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Are City Sparrows Endangered?

Are City Sparrows Endangered?

01.29.2015, by
In cities, the food that sparrows find may be too high in carbohydrates and too poor in protein, which would affect the development of chicks.
Over the last decades, sparrow populations dramatically decreased in European cities. Recent studies point to noise and food as key factors in this decline.

“In only a few decades, the sparrow has practically disappeared from London," points out Frédéric Angelier, from the CEBC.1The bird has even been put on the red list of endangered species in the UK. While this alarming observation has already been confirmed by a host of other studies in Europe, the reasons for this decline are still unknown. Angelier and his colleagues2 therefore decided to look further into this phenomenon. After describing the harmful role of urban noise, their latest study shows that food in urban environments, mostly derived from human activity, could contribute to sparrow population losses in cities, by affecting chick survival and growth.

The city sparrow, a sentinel species in danger

Although living among humans proved quite beneficial to sparrows for thousands of years, their recent decline suggests that something may have gone wrong. This is all the more of concern as the sparrow is a sentinel species: it acts as an early indicator of environmental change. Studying it in its ecosystem, whether it be a city or rural area, can help researchers assess the impact of such change. “The sparrow is subservient to the urban medium: it relies on humans for its habitat and food in cities, “says Angelier. It is constantly confronted to the transformations—sometimes quite drastic—of this environment. Studying it sheds light on how urban biodiversity, and to a certain extent, human beings themselves, can be constrained or limited.” Beyond their evident differences, man and sparrow are vertebrates, and therefore share similar mechanisms, the researcher points out. Studying sparrows can thus provide invaluable information on how a host of factors affect human physiology.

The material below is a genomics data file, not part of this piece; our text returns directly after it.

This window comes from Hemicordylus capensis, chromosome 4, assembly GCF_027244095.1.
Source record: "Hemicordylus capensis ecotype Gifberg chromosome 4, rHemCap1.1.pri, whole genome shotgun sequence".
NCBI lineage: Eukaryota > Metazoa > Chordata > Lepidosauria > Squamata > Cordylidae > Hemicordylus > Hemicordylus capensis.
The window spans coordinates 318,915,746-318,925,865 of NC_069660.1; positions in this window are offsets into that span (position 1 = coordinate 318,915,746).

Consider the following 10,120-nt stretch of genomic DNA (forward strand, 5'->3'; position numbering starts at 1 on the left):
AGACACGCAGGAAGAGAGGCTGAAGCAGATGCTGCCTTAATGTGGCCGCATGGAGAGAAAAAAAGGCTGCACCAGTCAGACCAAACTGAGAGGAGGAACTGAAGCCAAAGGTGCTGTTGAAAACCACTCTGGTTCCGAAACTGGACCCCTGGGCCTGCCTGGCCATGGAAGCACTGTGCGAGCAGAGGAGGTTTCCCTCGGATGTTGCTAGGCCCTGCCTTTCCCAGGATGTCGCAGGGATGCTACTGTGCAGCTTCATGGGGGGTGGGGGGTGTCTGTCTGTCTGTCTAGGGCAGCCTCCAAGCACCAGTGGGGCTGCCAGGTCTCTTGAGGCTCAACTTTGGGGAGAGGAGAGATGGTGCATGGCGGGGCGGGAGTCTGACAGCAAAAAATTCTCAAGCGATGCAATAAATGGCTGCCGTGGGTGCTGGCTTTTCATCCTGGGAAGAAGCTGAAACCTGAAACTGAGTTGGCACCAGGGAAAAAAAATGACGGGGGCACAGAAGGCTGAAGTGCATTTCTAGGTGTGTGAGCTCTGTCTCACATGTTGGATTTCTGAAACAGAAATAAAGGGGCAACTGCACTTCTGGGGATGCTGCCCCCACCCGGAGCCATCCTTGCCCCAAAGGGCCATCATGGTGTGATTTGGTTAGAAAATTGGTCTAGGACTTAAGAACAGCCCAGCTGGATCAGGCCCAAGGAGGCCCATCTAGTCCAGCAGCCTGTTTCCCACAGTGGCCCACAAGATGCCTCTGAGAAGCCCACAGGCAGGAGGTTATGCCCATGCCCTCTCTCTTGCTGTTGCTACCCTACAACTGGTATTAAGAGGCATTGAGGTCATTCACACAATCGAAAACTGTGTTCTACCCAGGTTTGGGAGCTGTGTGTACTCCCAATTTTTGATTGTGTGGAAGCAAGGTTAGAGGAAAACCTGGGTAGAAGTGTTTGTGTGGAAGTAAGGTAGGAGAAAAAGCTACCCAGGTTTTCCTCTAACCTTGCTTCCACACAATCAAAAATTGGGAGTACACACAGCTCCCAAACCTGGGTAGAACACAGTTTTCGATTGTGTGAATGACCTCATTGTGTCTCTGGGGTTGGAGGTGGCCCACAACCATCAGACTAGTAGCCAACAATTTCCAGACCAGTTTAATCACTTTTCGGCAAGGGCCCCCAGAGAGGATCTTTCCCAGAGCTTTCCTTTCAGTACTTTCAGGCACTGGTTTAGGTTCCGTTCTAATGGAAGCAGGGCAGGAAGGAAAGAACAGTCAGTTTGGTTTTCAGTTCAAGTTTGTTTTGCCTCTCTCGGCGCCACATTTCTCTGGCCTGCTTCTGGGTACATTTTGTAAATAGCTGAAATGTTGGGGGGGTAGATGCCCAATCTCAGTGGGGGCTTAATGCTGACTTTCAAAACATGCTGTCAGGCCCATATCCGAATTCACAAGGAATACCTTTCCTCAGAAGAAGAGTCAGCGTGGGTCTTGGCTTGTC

The sparrow is subservient to the urban environment: it relies on humans for its habitat and its food in cities.

The latest CEBC survey was carried out over three months in 2013 in the western region of Poitou-Charentes (France). Over that period, 110 sparrows—68 adults and 42 chicks—were studied in four sites (Niort and La Rochelle for urban centers, and Villefollet and Villiers-en-Bois for the rural sites). “This gave us an overview of the impact of urbanization on the size of the birds, their physical condition, stress levels etc.,” explains Angelier. “The specimens, captured with nets, were measured, weighed, and blood samples were taken. They were released almost immediately on the same spot, with no harmful consequences.

More precisely, researchers measured the sparrows’ fat and muscle reserves, the size of their beaks, legs, and wings, as well as levels of hematocrit and corticosterone, the stress hormone.

Nutrition at fault

“Our study demonstrates that urban individuals are smaller in size, which strongly suggests that they do not develop optimally in urban centers. Furthermore, we also showed that the chicks had more fat than their rural counterparts, pointing to significant dietary differences which could explain that their development is not quite as satisfactory,” explains Angelier.
 

The lack of protein-rich insects in cities could be one of the main causes of sparrow population decline